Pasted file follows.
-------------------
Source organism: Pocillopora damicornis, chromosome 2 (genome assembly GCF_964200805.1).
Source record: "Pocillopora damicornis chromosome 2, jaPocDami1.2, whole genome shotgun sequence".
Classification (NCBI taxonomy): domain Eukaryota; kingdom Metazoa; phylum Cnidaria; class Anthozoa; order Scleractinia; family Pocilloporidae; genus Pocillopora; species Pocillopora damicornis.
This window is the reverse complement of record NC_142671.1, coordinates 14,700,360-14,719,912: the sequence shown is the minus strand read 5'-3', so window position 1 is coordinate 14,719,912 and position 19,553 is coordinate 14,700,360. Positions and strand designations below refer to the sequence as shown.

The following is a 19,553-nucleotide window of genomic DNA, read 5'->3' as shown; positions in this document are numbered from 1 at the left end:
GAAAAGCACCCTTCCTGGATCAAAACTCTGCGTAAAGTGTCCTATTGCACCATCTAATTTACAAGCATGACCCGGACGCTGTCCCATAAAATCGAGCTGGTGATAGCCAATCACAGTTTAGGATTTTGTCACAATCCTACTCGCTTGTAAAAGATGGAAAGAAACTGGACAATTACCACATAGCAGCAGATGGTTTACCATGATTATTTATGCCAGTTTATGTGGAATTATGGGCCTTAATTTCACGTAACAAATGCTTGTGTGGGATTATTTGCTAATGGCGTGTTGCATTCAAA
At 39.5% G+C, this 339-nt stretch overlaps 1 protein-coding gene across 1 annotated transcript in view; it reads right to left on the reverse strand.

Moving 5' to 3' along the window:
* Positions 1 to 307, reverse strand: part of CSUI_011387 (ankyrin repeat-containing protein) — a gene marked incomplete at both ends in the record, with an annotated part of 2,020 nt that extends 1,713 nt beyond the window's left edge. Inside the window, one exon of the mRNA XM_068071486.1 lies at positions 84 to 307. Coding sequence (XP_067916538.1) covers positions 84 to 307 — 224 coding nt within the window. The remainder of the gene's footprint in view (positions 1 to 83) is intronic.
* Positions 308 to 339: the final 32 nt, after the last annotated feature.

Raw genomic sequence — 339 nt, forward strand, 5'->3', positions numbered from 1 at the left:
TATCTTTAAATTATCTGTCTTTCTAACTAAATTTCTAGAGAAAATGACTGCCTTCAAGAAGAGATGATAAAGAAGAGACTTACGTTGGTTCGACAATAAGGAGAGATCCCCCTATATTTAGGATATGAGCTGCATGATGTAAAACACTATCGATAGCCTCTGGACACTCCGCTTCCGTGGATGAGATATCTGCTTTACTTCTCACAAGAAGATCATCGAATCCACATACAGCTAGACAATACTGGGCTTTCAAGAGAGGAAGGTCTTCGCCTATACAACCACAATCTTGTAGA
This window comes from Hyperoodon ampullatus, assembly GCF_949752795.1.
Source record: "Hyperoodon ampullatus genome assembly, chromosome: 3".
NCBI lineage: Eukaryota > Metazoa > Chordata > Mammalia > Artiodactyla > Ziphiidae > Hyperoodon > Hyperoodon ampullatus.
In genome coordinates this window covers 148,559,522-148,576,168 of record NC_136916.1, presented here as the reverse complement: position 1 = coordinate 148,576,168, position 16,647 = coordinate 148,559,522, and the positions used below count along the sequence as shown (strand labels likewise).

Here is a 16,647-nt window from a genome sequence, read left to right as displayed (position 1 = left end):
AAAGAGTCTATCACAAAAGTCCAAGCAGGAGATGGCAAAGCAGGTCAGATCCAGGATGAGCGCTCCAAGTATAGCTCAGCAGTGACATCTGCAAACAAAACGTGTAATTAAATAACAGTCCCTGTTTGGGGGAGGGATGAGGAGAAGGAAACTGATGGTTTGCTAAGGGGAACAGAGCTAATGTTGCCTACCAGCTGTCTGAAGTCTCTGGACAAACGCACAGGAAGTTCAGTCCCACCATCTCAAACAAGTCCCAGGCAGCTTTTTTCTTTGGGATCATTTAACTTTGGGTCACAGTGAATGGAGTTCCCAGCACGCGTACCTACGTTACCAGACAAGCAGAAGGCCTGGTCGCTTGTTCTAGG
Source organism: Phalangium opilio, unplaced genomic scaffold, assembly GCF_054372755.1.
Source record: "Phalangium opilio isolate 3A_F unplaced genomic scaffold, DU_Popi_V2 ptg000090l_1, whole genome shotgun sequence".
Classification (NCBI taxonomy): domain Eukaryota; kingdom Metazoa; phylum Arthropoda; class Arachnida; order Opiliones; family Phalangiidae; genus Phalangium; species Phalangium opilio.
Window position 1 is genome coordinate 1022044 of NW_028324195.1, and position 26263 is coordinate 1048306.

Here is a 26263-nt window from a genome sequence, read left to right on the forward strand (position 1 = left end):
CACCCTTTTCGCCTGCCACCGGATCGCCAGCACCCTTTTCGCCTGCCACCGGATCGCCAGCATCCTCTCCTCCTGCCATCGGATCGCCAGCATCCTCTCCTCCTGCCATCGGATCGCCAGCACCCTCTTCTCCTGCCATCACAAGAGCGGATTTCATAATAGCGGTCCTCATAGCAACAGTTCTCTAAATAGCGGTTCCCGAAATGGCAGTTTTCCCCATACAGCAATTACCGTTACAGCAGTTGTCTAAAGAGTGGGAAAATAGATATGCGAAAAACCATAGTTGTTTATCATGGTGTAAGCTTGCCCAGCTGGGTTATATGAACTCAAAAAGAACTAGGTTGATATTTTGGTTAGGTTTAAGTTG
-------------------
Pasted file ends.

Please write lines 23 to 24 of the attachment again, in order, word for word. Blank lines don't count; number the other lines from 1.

Here is a 26263-nt window from a genome sequence, read left to right on the forward strand (position 1 = left end):
CACCCTTTTCGCCTGCCACCGGATCGCCAGCACCCTTTTCGCCTGCCACCGGATCGCCAGCATCCTCTCCTCCTGCCATCGGATCGCCAGCATCCTCTCCTCCTGCCATCGGATCGCCAGCACCCTCTTCTCCTGCCATCACAAGAGCGGATTTCATAATAGCGGTCCTCATAGCAACAGTTCTCTAAATAGCGGTTCCCGAAATGGCAGTTTTCCCCATACAGCAATTACCGTTACAGCAGTTGTCTAAAGAGTGGGAAAATAGATATGCGAAAAACCATAGTTGTTTATCATGGTGTAAGCTTGCCCAGCTGGGTTATATGAACTCAAAAAGAACTAGGTTGATATTTTGGTTAGGTTTAAGTTG